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During the last two months, we have released the initial stakeholder reports on five more agroforestry systems of high natural and cultural value. The systems are "Bocage agroforestry in Brittany, France", "Agroforestry in the Spreedwald flood plain in Germany", "Wood pasture in Hungary", "Wood pasture in Romania", and "Wood pasture and reindeer in Sweden". This work-package is led by Dr Gerardo Moreno of the University of Extremadura in Spain.


France: bocage agroforestry

The bocage or hedgerow systems of Brittany in France are an ancient form of agroforestry with recognised biodiversity and environmental benefits. Over 40 people attended an initial workshop in November 2014.


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Germany: agroforestry in the Spreewald

The Spreewald Biosphere Reserve in Eastern Germany comprises a network of waterways which, in places, are marked by tree-lined hedgerows and small fields. Biodiversity, environmental benefits, and production are perceived as positive aspects of this agroforestry system.


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Hungary: wood pasture

In August 2014, this stakeholder meeting was also used to launch the first National Agroforestry Forum in Hungary. New opportunities are being created for wood pastures in Hungary, as there is increasing formal recognition of their cultural and ecological value.


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Romania: wood pasture

Dr Tibi Hartel has been working with Babes-Bolyai University and a Romanian-based charity called ADEPT to promote the social and ecological sustainability of wood pastures in Southern Transylvania in Romania. The report explains the history of the pastures and identifies potential research themes.


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Sweden: wood pasture and reindeer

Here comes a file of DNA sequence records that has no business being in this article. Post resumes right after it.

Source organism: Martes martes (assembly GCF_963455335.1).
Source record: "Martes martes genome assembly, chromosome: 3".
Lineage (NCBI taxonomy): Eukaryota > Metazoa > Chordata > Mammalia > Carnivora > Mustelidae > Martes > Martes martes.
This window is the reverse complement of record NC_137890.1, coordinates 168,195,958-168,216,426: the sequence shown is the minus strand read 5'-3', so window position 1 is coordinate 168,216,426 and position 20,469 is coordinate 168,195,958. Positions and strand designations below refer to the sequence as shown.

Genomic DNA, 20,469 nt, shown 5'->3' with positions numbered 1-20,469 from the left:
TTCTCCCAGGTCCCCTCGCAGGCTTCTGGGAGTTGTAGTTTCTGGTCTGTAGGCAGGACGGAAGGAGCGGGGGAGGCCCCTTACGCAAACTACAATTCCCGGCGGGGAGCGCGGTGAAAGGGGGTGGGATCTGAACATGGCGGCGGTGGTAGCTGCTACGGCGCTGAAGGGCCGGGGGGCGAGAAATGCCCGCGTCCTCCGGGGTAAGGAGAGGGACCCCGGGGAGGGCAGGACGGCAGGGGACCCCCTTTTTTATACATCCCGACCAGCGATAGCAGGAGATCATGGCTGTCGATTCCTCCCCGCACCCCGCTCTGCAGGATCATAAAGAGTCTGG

Stakeholders meetings in central Sweden are seeking an improved understanding of the relationship between forestry and reindeer husbandry. The meeting participants considered that forestry is generally positive for reindeer husbandry and vice versa, but there are instances where stakeholders could work better together.


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New Reports on Agroforestry for High Value Tree Systems

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The focus of the second participatory research and development network (led by Professor Anastasia Pantera) is to identify, develop, and promote grazing and intercropping practices in tree-based systems such as orchards, olive groves, and high value walnut and chestnut trees. During the past two months, new reports have been released on grazed orchards in France and the UK, the intercropping of walnut and orange trees in Greece, and chestnut systems in Spain.


France: grazed orchards

There are considered to be 150,000 ha of meadow orchards in France. The perceived benefits of grazed orchards include animal health and welfare, production, biodiversity, and disease and weed control.


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UK: grazed orchards

Following the establishment of a group in England and Wales (reported in the last newsletter), a stakeholder group has also been created in Northern Ireland. Sheep grazing in orchards is thought to be a way of potentially reducing mowing costs and reducing apple scab.


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Greece: intercropping orange groves

Farmers in the Chania area of the Greek island of Crete sometimes cultivate crops between their citrus trees from pollarding until the trees achieve a full canopy. The report describes one meeting focused on intercrops and one on hedgerows.